Our beloved Czech President, Vaclav Klaus, chose his speech on Czech National Day (28 October) to have a go at we foreigners. He built his statement to the nation around notable years since the Czechoslovak Republic was brought into being by the great powers in 1918. Britain and France were condemned for the Munich agreement of 1938, the USA for permitting the Soviet communist takeover of 1948 and the Russians for suppressing the Prague Spring in 1968. The message to the nation was clear – foreigners are bad news. What’s more, the EU is especially bad news and the Euro proves what a mess the big European nations make of affairs – aren’t we glad we have the Czech crown? Klaus seems to have missed out on the fact that nations that don’t have the Euro have also been having a bad economic time – witness the British pound, the Icelandic kroner and the US dollar! However, our President, though strong on rhetoric, may not be quite so bothered about facts.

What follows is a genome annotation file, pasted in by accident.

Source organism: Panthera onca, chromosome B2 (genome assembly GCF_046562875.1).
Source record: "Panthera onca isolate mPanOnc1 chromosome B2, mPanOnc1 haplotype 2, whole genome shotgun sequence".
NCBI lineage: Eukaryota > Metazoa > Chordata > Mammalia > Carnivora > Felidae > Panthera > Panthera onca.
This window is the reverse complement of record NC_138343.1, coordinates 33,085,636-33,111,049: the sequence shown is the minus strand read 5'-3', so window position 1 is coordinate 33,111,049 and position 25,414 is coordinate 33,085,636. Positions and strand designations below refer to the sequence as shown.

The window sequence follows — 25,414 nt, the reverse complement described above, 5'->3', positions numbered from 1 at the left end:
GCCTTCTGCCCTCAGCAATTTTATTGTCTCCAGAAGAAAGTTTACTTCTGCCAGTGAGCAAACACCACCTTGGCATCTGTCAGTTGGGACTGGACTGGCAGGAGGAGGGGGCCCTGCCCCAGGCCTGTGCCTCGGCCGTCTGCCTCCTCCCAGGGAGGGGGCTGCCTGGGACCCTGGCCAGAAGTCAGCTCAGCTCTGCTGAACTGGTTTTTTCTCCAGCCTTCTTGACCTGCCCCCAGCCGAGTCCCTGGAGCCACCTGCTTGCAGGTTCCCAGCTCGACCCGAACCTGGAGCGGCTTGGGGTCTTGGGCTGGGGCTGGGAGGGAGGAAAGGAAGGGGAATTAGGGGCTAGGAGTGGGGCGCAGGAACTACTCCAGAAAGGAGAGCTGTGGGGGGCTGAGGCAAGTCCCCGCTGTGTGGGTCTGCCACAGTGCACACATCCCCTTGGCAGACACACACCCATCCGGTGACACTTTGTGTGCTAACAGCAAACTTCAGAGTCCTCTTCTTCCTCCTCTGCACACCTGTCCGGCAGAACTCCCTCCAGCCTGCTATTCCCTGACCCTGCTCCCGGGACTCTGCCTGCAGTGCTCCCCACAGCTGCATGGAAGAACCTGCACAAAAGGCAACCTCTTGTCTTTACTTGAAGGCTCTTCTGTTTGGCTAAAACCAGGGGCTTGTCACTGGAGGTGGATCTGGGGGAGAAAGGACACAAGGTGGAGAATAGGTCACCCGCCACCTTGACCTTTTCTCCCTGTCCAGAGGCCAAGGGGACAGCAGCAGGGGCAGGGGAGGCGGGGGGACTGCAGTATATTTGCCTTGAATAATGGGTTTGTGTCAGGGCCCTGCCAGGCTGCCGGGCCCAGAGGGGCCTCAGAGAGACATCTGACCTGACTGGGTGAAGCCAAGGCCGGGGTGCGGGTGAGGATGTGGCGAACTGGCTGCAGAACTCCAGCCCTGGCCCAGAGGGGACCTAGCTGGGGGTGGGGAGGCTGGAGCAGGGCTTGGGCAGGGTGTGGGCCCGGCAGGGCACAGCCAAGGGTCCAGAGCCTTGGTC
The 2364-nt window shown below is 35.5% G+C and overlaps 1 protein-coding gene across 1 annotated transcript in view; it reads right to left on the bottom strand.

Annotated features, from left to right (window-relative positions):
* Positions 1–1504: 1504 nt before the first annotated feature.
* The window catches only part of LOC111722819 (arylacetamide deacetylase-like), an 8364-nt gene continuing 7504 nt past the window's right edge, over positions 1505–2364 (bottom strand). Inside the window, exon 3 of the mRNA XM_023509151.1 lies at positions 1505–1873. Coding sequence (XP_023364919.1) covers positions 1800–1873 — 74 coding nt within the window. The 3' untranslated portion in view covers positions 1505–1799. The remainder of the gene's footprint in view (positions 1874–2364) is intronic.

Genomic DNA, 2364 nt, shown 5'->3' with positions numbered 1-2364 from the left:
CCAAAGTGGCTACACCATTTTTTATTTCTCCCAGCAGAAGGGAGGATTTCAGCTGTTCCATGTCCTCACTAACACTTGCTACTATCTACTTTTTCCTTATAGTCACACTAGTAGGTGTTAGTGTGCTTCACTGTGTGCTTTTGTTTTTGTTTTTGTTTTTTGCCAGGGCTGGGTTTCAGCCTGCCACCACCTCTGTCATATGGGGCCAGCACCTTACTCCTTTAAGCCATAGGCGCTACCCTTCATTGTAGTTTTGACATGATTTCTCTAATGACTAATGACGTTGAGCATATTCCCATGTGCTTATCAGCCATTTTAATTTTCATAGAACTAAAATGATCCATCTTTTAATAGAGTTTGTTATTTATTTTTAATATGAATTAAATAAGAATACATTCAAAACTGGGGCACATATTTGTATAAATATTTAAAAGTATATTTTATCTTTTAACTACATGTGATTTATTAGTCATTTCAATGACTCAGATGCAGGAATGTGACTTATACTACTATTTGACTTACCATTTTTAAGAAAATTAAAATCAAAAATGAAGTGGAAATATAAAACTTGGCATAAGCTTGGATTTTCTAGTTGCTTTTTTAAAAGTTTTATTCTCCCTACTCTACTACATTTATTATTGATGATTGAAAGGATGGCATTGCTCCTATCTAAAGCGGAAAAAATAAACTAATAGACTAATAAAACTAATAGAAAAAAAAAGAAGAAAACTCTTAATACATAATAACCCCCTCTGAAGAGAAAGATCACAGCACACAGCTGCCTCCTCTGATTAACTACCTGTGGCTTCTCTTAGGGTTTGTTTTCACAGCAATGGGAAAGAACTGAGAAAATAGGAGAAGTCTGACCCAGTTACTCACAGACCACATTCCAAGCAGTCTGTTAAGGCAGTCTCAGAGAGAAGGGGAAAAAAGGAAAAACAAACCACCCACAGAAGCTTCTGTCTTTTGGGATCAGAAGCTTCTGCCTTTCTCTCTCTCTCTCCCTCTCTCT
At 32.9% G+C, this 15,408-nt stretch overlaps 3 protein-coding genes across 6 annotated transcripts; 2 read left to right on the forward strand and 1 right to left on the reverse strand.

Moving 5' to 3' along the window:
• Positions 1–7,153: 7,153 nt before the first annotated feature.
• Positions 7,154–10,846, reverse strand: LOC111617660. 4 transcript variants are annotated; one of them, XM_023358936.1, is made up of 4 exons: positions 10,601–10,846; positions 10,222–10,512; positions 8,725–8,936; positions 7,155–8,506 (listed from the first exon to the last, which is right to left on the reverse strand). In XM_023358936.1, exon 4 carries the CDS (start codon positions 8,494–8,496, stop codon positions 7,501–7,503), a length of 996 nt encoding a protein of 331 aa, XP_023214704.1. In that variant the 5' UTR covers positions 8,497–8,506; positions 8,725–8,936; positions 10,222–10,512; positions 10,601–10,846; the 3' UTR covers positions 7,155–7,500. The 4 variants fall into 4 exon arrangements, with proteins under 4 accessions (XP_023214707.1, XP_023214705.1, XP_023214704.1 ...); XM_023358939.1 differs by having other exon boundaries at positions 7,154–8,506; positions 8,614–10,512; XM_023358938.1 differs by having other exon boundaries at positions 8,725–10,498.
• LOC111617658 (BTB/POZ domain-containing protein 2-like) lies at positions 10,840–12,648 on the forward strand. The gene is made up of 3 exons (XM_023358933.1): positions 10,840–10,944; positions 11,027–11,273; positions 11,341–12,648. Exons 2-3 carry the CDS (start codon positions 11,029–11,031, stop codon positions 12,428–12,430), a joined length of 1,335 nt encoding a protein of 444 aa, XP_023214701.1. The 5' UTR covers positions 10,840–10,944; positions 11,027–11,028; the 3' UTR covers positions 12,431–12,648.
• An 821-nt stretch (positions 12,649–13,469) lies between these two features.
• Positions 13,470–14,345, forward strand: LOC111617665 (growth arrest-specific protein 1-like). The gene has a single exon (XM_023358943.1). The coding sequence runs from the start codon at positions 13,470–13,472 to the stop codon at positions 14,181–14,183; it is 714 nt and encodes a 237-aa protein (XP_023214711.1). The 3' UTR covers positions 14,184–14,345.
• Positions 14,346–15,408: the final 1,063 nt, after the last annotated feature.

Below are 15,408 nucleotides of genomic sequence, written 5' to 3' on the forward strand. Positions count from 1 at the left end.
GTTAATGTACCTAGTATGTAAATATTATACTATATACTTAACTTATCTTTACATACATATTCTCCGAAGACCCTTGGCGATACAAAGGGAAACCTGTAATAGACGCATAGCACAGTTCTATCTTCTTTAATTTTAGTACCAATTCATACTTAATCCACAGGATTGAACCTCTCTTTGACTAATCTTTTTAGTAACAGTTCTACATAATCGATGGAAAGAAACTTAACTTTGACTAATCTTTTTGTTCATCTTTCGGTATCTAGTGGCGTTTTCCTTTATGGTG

As a foreigner in the Czech Republic I have lived for ten years with this xenophobia (the notable exception is Vaclav Havel, the former President, who has a totally different perspective). That is why I remain so committed to the vision of IBTS which refuses to believe we have to remain prisoners of European political and military history, but even the attitudes of Klaus can be redeemed finally in a Gospel of peace and reconciliation.